Buried beneath, the ugliest of questions. The wounded often carry the most shame. And, why…why is that?

“You’ve already been enough of an inconvenience. Pain in the place of joy for your family. Your body failed. You brought broken babies into this world. And, you are now broken. No one wants to see any of it. The least you can do, is cover it up, keep it to yourself.”

“If you speak of your broken places, someone may think…

…you are weak, a victim, looking for pity, wallowing in grief.”

When none of that is true, why do we believe it? Why are we held captive by it, gripped and covered and silenced by it? And, why, when we are finally ready to stop wearing the cloak of shame that never fit right, anyway, do others react in such strong ways, sometimes with opposition, or ridicule, misunderstanding, or lack of compassion?

Can we muster the courage, brave rising from the deep…can we find enough to lift the cloak of shame, to peer out from the layers that have become a familiar covering, a place to hide….falsely offering shelter? It took years for me to find my way out. To find the brave, enough to just speak the names of my children aloud. And, even more years, not to run back to hide under that tattered garment, apologetically, when faced with scorn or averted eyes.
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Shame whispers, “You’re a disappointment. A blemish.”

To be truly honest, I’m still finding my way out, still tuning my ear to listen to the “Voice of truth that says, ‘Do not be afraid’“, in place of the crippling lies shame whispers in the dark. Part of healing is to shed the weight of a cloak that isn’t meant to fit. There is nothing shameful about speaking their names. Or living beautifully broken. Or walking with a limp. No shame.

In rebellion of the shame, I seek boldness. Freedom.

In fact, I would venture even further to say, that you are courageous, not weak.

Victorious, not defeated.

Beautiful in your broken, not blemished beyond repair.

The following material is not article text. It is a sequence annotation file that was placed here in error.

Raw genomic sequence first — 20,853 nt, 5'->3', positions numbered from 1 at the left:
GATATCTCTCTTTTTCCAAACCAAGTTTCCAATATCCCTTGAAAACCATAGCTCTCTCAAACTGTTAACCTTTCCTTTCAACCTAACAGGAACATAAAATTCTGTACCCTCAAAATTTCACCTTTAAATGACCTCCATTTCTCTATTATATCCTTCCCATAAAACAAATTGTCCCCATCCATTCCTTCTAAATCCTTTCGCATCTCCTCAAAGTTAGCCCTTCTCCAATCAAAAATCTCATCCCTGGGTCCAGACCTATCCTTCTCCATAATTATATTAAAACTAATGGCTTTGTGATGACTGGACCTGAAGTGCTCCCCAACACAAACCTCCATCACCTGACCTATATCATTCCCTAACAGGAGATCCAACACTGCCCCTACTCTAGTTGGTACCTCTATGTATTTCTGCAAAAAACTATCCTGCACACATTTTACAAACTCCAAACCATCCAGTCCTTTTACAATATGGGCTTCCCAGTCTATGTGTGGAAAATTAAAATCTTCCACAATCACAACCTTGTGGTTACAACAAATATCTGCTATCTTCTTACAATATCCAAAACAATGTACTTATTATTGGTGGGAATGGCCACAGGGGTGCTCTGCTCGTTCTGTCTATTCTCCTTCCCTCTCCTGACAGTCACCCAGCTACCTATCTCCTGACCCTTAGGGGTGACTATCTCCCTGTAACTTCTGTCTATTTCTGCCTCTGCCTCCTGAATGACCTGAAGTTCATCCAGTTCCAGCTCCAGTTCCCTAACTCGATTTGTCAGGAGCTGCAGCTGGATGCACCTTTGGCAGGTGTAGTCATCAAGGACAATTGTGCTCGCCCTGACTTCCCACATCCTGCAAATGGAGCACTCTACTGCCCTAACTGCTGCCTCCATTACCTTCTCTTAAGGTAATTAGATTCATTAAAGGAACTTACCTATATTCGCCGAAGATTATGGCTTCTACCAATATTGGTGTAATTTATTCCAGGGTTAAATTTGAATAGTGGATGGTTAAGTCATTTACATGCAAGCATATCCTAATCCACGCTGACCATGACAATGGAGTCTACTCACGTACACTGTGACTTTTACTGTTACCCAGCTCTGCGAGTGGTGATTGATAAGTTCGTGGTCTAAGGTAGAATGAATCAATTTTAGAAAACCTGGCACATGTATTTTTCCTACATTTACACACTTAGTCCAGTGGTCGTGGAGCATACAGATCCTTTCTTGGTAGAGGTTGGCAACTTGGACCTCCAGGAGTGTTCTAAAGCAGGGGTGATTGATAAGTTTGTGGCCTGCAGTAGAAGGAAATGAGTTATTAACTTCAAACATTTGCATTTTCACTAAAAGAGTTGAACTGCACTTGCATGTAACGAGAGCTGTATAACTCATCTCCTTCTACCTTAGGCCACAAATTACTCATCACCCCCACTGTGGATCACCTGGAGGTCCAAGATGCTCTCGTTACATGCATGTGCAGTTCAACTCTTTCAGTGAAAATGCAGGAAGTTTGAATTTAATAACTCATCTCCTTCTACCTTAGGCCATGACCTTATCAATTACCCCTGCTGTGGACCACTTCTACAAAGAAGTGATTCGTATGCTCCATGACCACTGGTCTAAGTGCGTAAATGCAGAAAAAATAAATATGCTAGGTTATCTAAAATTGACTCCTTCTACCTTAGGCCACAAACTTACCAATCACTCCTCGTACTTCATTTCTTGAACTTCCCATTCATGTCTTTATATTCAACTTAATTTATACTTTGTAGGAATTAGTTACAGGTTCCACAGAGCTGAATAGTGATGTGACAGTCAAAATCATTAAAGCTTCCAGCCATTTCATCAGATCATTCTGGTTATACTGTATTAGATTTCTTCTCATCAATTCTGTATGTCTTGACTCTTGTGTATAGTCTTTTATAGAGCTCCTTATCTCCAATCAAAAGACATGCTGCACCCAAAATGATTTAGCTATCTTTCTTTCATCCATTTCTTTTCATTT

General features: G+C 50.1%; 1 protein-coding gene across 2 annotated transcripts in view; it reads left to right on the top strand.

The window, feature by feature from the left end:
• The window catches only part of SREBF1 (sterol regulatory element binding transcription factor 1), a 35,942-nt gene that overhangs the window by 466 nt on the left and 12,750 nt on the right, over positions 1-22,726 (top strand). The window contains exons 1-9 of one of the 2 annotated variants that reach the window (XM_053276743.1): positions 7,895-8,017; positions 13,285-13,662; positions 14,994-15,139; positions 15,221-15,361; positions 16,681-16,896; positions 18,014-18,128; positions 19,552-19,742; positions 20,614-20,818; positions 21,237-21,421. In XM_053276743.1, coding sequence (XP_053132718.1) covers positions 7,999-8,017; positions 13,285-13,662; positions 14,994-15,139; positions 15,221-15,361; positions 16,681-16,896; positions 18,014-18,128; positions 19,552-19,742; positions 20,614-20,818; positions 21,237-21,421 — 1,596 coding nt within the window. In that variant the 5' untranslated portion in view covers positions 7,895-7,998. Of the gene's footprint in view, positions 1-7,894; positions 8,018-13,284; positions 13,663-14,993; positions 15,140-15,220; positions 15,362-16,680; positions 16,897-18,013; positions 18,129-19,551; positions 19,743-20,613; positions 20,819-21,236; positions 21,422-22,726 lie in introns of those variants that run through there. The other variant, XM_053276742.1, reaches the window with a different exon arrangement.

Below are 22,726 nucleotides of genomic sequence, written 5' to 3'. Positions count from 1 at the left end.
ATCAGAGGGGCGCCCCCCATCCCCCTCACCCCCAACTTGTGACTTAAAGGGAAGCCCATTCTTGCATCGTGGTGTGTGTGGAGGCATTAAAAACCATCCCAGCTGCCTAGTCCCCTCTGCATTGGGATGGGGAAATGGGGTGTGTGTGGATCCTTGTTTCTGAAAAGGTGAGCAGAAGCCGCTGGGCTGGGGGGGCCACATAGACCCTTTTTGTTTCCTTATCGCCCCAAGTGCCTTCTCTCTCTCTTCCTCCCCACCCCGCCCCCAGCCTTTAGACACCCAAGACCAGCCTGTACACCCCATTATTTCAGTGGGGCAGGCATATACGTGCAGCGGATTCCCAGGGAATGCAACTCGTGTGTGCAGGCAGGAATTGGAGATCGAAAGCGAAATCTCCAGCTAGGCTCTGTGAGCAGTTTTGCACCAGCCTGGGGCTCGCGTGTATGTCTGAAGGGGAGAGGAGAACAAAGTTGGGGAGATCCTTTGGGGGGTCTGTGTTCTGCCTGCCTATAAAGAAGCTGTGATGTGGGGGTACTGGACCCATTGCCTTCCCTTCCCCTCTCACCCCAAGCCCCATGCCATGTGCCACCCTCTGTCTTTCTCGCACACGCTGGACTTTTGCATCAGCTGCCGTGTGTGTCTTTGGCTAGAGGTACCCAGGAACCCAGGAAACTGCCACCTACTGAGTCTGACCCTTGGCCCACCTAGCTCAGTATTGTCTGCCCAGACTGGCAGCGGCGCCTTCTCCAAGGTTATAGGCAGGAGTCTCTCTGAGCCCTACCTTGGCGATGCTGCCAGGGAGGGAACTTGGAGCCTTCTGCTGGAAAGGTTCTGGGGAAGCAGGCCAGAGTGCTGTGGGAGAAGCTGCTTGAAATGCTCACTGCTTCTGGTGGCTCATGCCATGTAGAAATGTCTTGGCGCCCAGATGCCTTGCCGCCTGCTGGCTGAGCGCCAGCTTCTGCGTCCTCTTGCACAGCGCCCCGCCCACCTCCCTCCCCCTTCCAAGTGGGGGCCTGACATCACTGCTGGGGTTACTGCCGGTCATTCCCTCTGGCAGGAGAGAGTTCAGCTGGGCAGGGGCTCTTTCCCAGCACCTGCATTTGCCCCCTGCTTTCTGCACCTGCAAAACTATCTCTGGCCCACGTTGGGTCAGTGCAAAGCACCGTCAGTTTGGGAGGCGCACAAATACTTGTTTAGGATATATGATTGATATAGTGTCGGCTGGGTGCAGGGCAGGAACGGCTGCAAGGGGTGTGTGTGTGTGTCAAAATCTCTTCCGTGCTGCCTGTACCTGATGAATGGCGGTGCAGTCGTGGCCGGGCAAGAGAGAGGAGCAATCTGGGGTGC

You are not the same, but you are even more precious, made of the kind of tilled fertilized soil that grows a tall, strong, deeply rooted plant.

You have value and worth…and so do the sweet babies who left a hole of missing in your heart.

Lift your head, and look out from beneath that clumsy garment stifling you. Pull it down from your face. Let your hair fall free. Feel it slide off your shoulders and fall to the ground. Leave it there. And, walk away…limp and all.
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You are more than an inconvenience. And, so are the babies you carried in your womb, and carry still in your heart.

He has sent Me (Jesus) to heal the brokenhearted,
To proclaim liberty to the captives,
And the opening of the prison to those who are bound…

To comfort all who mourn,
To console those who mourn in Zion,
To give them beauty for ashes,
The oil of joy for mourning,
The garment of praise for the spirit of heaviness;

Isaiah 61:1b,2b-3a

Scars

“God will not look you over for medals, degrees or diplomas but for scars.” ― Elbert Hubbard

Most of the time, I’m too busy to notice them. I get dressed in a frenzy, mind full of the day’s list of “to-dos”, interruptions from husband, kids, inserting their to-dos, schedules…quick kiss, mumbled “I love yous” in the groggy crackled voice still filled with morning, grab my keys, quick prayer on the way to school, and go.

But, every once in awhile, I stop to catch them in the reflection. How quickly I traded youth, without blinking. It had no value then. From here, I would say it was worth the cost. I remember my mother’s body, filled with the scars, stretch marks, a mother’s battle wounds. She wore them proudly. She wore them with a tube top, fishing on Lake Erie. She wore them in a bikini, not even blinking when the high school carry out boys came over to watch her warming in the sun. They told her story, the scars. I noticed them, but didn’t give much credence to their existence. They weren’t pretty, but they were part of her. And, everyone thought she was beautiful. She was. No one seemed to care that she was branded with the scars.

I brush my hand over my stomach, noticing the purple ridges, my own scars, wrapping around the skin of my lower abdomen and spreading to my hips. How quickly my young body stretched to accommodate the life growing inside my womb nineteen years ago. Most of the scars came later, though. Faith and Grace left this body staring back at me with the deepest scars, scars that still sometimes sting to the touch…both the kind you can see, and the kind you can’t. No one could say my girls didn’t leave a mark on this world. They left plenty of marks.